And that’s just the variety of the accessories. What about tasting a sample? Oddly, most tea stores I've been in don't offer any samples, or if they do, it’s only the “sample of the day”. One of my fond memories as a kid was walking into the Hickory Farms store and sampling meats and cheeses and soups from other countries. We always ended up buying something from that store. For someone new to tea, an important experience would be to sample a green tea, then maybe a Darjeeling or a China black tea to understand the difference. (I'm new to wine, and found the opportunity to pay a $5 fee to taste all of a local wineries white absolutely invaluable. Of course I walked away with two bottles - and my $5 tasting fee went towards the purchase.) Someone already familiar with tea might want to try three different Assam blends to find that new favorite of the week. For tea to be enticing to a newbie it’s got to be accessible. Literally. No mysterious labeled tins lined up neatly on the walls behind a counter.

I want to walk into a tea store and immediately see something that’s a new trend, even if it’s slightly silly. I want to have to look up and down and in every direction and to take a stroll through the store to take it all in, knowing that I’ll have to come back again because I surely missed something. I want to taste something, be it tea or the honey or infused sugar to go with it. I’d like to fill my basket with tiny tins of $1, $2 and $3 tea samples because I can’t decide on one larger container. I’d like to know that I could find a gift basket for a friend, some inexpensive accessories, and ooh-and-aah over something both sexy and expensive enough that it goes on my gift wish list. I’d like to find the experience enjoyable and inspiring enough – maybe I get some ideas for entertaining with tea – that I prefer going there to simply purchasing online.
faziarizvi
Dec 9th '09 15:18
faziarizvi - You couldn't have said it better. I too have traveled to different parts of the world and the most appealing thing is something you have never seem before and knowing you will always find something new time and time again. You literally said everything I wanted to say but couldn't put into words so I will say you have my vote for the direction this retail store needs to go in. Way to go! :D
RachelC
Chicago
Dec 11th '09 14:28
Where will the shop be located?
sneakers
Southeast NYS
Dec 11th '09 14:50
The pilot store will be somewhere in the Chicago, IL greater metro area.
Charles
Chicago, IL
Dec 12th '09 11:03
I like the idea of free tastings (of course!, who doesn't) but my business side says..how about free samples quite readily available for some of your mainstay type teas and STILL have a minimal charge pro tastings for some of the more premium teas or everything else you deem "non-free-sample-teas"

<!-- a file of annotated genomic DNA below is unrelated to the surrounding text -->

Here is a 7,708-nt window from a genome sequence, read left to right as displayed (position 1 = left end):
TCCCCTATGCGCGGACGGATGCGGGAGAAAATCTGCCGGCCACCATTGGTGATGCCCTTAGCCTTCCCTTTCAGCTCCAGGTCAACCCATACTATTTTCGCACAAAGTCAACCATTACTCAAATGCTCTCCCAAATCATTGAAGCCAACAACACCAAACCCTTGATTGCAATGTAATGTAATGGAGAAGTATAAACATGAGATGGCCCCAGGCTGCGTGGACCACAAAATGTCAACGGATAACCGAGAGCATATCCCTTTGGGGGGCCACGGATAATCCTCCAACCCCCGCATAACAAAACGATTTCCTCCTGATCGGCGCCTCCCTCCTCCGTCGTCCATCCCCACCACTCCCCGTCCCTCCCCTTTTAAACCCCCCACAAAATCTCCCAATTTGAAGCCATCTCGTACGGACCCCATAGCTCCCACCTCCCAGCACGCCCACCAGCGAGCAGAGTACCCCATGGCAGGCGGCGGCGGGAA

For example a lot of wineries play with this model. they have some you try free and them one or even two more "levels" that you may pay a couple different price points for to taste a few samples of.
I'm thinking in my mind that the mainstream public or non to newer tea drinkers would benefit from the free sample teas, or the "lets get them into trying and drinking our teas" type teas..and the aficionados (who have been out there online buying premium teas) would gladly pay a few bucks to sample some of the more higher end teas that they may have heard about but never tried or just want to try your version of.
iannon
The foot of the great Smoky Mountains
Dec 12th '09 14:54
We will certainly have a handful of brewed samples representative of the categories. For the novice, this should suffice. I'm more interested in capturing the interest of the connoisseur with the option of free comparison cuppings. Someone who is serious about Keemuns will be overjoyed to have the option of cupping several side by side, and we are confident that they will be impressed with the quality and value of our product.

It is likely that we will have to put some form of limitation on this. I don't really want someone to cup one each of the 70 flavored teas in a "professional comparison". That kind of defeats the purpose. I do, however, want to make sure that whatever simple limitations or controls we put in place do not deter the tea lover. We don't NEED to charge a sampling fee for reasons of profitability. We WANT tea connoisseurs to come in regularly to experience and enjoy our tea! :)
Charles
Chicago, IL
Dec 12th '09 15:01
... anything to get the customer in the door ... within reason.
Chip
Back in the TeaCave atop Mt. Fuji